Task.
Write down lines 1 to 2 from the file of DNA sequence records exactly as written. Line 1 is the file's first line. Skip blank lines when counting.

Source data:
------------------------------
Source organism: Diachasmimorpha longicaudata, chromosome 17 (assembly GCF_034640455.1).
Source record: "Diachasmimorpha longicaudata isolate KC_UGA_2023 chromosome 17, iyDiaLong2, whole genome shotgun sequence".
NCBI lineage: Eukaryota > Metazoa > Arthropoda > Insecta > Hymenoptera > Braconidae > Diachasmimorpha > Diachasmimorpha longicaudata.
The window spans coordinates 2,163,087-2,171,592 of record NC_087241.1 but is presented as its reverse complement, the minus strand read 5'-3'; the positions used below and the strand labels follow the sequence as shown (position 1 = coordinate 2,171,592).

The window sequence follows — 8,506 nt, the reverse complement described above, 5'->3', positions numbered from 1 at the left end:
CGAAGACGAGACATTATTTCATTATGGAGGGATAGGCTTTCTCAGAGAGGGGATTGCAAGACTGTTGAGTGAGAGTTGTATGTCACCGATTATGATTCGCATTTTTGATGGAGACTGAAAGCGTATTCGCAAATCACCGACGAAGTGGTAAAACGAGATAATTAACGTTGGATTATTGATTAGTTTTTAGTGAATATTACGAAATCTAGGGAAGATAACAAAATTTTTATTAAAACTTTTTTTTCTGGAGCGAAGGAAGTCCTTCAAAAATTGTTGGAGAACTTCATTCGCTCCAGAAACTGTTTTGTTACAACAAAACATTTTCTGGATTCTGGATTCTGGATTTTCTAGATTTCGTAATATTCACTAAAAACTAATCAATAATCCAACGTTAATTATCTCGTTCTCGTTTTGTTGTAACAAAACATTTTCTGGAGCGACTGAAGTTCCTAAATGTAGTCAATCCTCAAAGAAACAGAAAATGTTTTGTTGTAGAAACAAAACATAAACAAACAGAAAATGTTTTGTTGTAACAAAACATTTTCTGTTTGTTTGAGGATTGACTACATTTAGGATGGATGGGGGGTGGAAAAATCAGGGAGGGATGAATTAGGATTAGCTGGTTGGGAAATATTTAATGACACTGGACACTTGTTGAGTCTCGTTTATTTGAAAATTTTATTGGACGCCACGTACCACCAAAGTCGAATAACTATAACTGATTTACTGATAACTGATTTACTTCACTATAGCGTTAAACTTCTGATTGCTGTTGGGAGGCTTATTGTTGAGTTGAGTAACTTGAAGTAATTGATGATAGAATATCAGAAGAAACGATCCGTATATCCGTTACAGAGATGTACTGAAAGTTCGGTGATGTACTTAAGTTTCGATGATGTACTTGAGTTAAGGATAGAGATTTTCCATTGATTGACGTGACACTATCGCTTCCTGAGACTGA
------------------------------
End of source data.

Source organism: Diachasmimorpha longicaudata, chromosome 17 (assembly GCF_034640455.1).
Source record: "Diachasmimorpha longicaudata isolate KC_UGA_2023 chromosome 17, iyDiaLong2, whole genome shotgun sequence".